BACKGROUND: Childhood cancer survivors (CCS) are at increased risk of developing subsequent malignant neoplasms, including gastrointestinal (GI) cancer. We performed a systematic review to summarize all available literature on the risk of, risk factors for, and outcome after subsequent GI cancer among CCS.
METHODS: A systematic search of the literature databases Medline/PubMed (1945-2014) and Embase (1947-2014) was performed to identify studies that consisted of ⩾1000 CCS and assessed incidence of or mortality from subsequent GI cancer as an outcome.
RESULTS: A total of 45 studies were included. Studies that reported risk measures for subsequent GI cancer compared to the general population showed a 3.2 to 9.7-fold elevated risk in cohort studies including all childhood cancer types. Abdominal radiotherapy was associated with an increased risk of subsequent GI cancer in all four studies that assessed this risk. Survivors who had received procarbazine and platinum agents were also suggested to be at increased risk.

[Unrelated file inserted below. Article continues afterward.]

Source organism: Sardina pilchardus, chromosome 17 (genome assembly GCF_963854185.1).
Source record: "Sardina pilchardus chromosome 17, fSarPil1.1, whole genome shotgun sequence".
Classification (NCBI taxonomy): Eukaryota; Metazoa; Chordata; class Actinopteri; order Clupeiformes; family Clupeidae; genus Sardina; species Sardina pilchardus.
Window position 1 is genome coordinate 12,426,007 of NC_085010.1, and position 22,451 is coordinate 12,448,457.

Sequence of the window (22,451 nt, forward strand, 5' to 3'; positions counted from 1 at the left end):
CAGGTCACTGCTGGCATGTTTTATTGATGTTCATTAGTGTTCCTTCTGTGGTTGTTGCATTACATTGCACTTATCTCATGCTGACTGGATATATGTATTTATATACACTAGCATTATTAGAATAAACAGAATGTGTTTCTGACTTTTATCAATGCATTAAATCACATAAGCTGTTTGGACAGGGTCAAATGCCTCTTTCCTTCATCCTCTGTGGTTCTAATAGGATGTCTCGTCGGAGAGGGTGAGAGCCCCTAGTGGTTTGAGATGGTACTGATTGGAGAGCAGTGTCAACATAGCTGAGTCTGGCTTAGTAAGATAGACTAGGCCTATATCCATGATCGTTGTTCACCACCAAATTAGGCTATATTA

CONCLUSION: Abdominal radiotherapy is a risk factor for developing a subsequent GI cancer. Few studies examined detailed treatment-related risk factors and most studies had small number of GI cancer cases. Therefore, no conclusions could be drawn on the effect of time since childhood cancer on GI cancer risk and on outcome after a subsequent GI cancer. Additional research is necessary to further explore risk factors for and outcome after a subsequent GI cancer, and to systematically evaluate the harms and benefits of GI screening among high-risk survivors in order to give sound screening recommendations.